char * serverName;
        ServerConnection(char * serverName) { this->serverName = serverName; }
        void Connect() {
            // Make connection to server ...
            
            // Raise event (will call all registered event handlers)
            connectedEvent(this);
        }
        event ServerConnectedEventHandler ^ connectedEvent;
    };
    ref class Test {
    public:
        static void Run() {
            ServerConnection ^ hConnection = gcnew ServerConnection("www.microsoft.com");
            // Register/connect event handler (ServerConnected) to the event 3 times
            hConnection->connectedEvent += gcnew ServerConnectedEventHandler(ServerConnected);
            hConnection->connectedEvent += gcnew ServerConnectedEventHandler(ServerConnected);
            hConnection->connectedEvent += gcnew ServerConnectedEventHandler(ServerConnected);
            
            // Do more stuff ...
            
            // Connects to the server and raises connectedEvent
            // Will call ServerConnected 3 times, because it was registered/connected 3x above
            hConnection->Connect();
            
            printf("\nUnregister/disconnect 1 event handler:\n");
            
            hConnection->connectedEvent -= gcnew ServerConnectedEventHandler(ServerConnected);
            // Connects to the server and raises connectedEvent
            hConnection->Connect();
        }
        
        // Event handler
        static void ServerConnected(ServerConnection ^ connection) {
            printf("Connection to server %s established\n", connection->serverName);
        }
    };
    int wmain(int argc, WCHAR * argv[]) {
        Test::Run();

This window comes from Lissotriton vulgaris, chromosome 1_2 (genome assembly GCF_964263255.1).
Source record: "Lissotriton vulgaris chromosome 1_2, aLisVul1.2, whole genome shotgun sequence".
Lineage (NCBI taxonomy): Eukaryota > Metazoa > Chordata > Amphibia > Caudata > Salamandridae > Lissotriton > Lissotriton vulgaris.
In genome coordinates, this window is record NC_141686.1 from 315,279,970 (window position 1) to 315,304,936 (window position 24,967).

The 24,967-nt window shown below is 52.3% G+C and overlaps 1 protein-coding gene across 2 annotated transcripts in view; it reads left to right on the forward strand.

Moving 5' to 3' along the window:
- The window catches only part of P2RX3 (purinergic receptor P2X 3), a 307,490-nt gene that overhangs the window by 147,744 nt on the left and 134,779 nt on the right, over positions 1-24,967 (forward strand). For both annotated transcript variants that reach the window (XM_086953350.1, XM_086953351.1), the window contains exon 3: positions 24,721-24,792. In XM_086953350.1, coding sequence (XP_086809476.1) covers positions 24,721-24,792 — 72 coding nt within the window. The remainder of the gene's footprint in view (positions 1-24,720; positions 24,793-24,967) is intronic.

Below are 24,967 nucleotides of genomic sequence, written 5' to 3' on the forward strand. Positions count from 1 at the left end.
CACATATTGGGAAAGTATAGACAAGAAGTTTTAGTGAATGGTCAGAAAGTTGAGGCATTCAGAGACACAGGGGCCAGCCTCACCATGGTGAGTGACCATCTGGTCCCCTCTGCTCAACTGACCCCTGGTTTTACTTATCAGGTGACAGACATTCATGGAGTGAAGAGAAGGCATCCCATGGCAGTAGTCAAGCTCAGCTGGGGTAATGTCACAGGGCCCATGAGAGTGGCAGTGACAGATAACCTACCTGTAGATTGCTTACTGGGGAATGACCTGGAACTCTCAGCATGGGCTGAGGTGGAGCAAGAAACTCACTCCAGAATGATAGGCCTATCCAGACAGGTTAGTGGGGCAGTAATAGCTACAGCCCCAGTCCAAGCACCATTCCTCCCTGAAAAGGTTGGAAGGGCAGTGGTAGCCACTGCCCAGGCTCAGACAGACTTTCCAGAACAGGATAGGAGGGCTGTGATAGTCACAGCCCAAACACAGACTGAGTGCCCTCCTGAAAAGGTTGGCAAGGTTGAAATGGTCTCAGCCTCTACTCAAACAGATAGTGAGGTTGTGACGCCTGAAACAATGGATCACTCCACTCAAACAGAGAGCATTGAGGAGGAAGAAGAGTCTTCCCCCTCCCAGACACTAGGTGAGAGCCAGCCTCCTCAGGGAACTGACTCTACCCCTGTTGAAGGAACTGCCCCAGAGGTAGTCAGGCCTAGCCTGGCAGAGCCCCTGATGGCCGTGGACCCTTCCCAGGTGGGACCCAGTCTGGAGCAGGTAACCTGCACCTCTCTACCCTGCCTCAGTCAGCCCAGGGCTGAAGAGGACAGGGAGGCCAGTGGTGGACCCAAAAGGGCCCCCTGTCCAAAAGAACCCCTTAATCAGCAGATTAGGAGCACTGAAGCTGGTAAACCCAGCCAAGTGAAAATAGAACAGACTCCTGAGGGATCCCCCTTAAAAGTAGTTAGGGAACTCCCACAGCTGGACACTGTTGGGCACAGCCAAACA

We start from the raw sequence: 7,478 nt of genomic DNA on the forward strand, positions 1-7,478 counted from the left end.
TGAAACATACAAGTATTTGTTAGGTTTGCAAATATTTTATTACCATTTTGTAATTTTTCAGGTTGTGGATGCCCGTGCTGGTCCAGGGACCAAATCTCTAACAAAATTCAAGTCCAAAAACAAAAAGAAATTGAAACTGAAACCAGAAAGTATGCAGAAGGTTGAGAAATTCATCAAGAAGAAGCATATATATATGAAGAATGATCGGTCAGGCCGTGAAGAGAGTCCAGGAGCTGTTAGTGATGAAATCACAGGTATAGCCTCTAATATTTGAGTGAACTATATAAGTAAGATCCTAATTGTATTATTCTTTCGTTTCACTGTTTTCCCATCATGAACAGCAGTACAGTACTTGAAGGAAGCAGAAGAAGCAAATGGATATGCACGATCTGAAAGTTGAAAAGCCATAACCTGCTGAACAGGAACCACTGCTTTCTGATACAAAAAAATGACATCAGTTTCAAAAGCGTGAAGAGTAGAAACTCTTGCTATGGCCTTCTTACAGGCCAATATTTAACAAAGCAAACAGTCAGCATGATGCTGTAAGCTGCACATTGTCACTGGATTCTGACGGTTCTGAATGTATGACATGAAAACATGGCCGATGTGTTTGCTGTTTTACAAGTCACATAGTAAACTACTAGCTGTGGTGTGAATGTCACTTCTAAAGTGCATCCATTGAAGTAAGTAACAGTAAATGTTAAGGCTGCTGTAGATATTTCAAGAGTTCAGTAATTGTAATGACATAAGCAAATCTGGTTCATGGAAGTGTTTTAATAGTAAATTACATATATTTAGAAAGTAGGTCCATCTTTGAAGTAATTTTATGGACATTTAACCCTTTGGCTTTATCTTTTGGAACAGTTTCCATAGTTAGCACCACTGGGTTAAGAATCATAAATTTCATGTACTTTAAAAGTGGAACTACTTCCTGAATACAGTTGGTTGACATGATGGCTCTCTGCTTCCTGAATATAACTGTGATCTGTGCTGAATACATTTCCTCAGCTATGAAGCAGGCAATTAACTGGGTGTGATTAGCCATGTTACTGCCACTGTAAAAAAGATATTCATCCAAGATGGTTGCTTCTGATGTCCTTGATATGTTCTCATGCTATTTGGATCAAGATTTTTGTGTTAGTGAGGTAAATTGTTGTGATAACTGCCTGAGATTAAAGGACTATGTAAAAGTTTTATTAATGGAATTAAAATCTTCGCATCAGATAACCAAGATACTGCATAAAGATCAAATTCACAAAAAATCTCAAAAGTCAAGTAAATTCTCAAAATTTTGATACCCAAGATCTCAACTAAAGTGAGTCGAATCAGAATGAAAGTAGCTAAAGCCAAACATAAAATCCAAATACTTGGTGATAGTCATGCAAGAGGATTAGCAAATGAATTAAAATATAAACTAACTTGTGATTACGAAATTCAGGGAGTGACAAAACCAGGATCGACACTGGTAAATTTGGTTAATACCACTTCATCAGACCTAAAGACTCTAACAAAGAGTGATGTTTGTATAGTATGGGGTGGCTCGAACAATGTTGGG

return 0;
    }
    


    This example will print this:
        Connection to server www.microsoft.com established
        Connection to server www.microsoft.com established
        Connection to server www.microsoft.com established

        Unregister/disconnect 1 event handler:
        Connection to server www.microsoft.com established
        Connection to server www.microsoft.com established

    You can disable/unregister/disconnect an event handler using -=
        hConnection->connectedEvent -= gcnew ServerConnectedEventHandler(ServerConnected);

    Let me know if I misunderstood your question (in that case please post a small working example as I did above).
    -Karel
    Friday, April 17, 2009 5:56 PM
    Moderator
  • Matter is not in it.

    Has found in MSDN: http://msdn.microsoft.com/en-us/library/74169f59.aspx
    When an unmanaged thread enters the runtime through, for example, a COM callable wrapper, the system checks the thread-local store of that thread to look for an internal managed Thread object. If one is found, the runtime is already aware of this thread. If it cannot find one, however, the runtime builds a new Thread object and installs it in the thread-local store of that thread.

    How to disable automatic creation Thread?

     

    Tuesday, April 21, 2009 6:17 AM
  • If each thread registers a handler (via thread-static member), then it might be it.
    I don't think it's possible to disable automatic creation of Threads. I think that CLR needs them to function properly. However I am not expert on threading and I might be wrong ...

    If you believe that threading is the problem, try not to register the handler for each thread and register the handler only once per process ...

    Tuesday, April 21, 2009 6:39 AM
    Moderator
  • Why CLR does not delete managed Thread if unmanaged thread has been deleted?

    Tuesday, April 21, 2009 6:55 AM
  • The Thread object is truly deleted/released after its finalization from finalization thread.
    How is this related to your original question?

    Tuesday, April 21, 2009 9:17 PM
    Moderator